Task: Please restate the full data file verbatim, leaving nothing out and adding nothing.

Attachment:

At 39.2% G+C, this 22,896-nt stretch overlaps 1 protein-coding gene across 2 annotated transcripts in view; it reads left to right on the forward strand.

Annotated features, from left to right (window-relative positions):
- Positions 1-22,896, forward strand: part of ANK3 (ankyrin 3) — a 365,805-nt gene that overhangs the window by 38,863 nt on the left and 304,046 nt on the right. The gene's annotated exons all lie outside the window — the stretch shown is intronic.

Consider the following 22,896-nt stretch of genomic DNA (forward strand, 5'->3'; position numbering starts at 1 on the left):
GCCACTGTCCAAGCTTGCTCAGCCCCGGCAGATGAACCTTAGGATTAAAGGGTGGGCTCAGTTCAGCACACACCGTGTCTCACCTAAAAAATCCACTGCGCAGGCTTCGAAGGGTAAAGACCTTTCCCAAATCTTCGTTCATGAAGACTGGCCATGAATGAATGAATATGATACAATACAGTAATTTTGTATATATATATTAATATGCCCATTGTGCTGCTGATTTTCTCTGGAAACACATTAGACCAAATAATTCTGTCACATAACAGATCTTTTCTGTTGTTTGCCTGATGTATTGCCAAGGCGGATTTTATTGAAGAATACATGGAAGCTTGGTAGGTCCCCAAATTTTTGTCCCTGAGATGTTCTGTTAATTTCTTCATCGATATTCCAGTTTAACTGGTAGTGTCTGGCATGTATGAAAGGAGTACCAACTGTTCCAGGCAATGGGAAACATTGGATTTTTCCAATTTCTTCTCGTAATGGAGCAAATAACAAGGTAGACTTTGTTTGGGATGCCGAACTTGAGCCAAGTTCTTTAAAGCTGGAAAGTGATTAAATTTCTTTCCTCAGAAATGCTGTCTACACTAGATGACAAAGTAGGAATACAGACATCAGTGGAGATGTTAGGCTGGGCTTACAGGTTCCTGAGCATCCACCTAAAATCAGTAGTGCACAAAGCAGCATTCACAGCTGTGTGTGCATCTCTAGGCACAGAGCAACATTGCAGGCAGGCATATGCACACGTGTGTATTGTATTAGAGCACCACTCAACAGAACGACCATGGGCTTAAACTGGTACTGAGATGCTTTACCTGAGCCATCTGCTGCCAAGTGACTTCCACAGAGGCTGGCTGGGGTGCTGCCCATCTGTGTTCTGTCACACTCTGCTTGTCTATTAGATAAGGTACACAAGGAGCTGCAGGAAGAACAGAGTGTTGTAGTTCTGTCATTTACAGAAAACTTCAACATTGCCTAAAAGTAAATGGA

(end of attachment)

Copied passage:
At 39.2% G+C, this 22,896-nt stretch overlaps 1 protein-coding gene across 2 annotated transcripts in view; it reads left to right on the forward strand.

Annotated features, from left to right (window-relative positions):
- Positions 1-22,896, forward strand: part of ANK3 (ankyrin 3) — a 365,805-nt gene that overhangs the window by 38,863 nt on the left and 304,046 nt on the right. The gene's annotated exons all lie outside the window — the stretch shown is intronic.

Consider the following 22,896-nt stretch of genomic DNA (forward strand, 5'->3'; position numbering starts at 1 on the left):
GCCACTGTCCAAGCTTGCTCAGCCCCGGCAGATGAACCTTAGGATTAAAGGGTGGGCTCAGTTCAGCACACACCGTGTCTCACCTAAAAAATCCACTGCGCAGGCTTCGAAGGGTAAAGACCTTTCCCAAATCTTCGTTCATGAAGACTGGCCATGAATGAATGAATATGATACAATACAGTAATTTTGTATATATATATTAATATGCCCATTGTGCTGCTGATTTTCTCTGGAAACACATTAGACCAAATAATTCTGTCACATAACAGATCTTTTCTGTTGTTTGCCTGATGTATTGCCAAGGCGGATTTTATTGAAGAATACATGGAAGCTTGGTAGGTCCCCAAATTTTTGTCCCTGAGATGTTCTGTTAATTTCTTCATCGATATTCCAGTTTAACTGGTAGTGTCTGGCATGTATGAAAGGAGTACCAACTGTTCCAGGCAATGGGAAACATTGGATTTTTCCAATTTCTTCTCGTAATGGAGCAAATAACAAGGTAGACTTTGTTTGGGATGCCGAACTTGAGCCAAGTTCTTTAAAGCTGGAAAGTGATTAAATTTCTTTCCTCAGAAATGCTGTCTACACTAGATGACAAAGTAGGAATACAGACATCAGTGGAGATGTTAGGCTGGGCTTACAGGTTCCTGAGCATCCACCTAAAATCAGTAGTGCACAAAGCAGCATTCACAGCTGTGTGTGCATCTCTAGGCACAGAGCAACATTGCAGGCAGGCATATGCACACGTGTGTATTGTATTAGAGCACCACTCAACAGAACGACCATGGGCTTAAACTGGTACTGAGATGCTTTACCTGAGCCATCTGCTGCCAAGTGACTTCCACAGAGGCTGGCTGGGGTGCTGCCCATCTGTGTTCTGTCACACTCTGCTTGTCTATTAGATAAGGTACACAAGGAGCTGCAGGAAGAACAGAGTGTTGTAGTTCTGTCATTTACAGAAAACTTCAACATTGCCTAAAAGTAAATGGA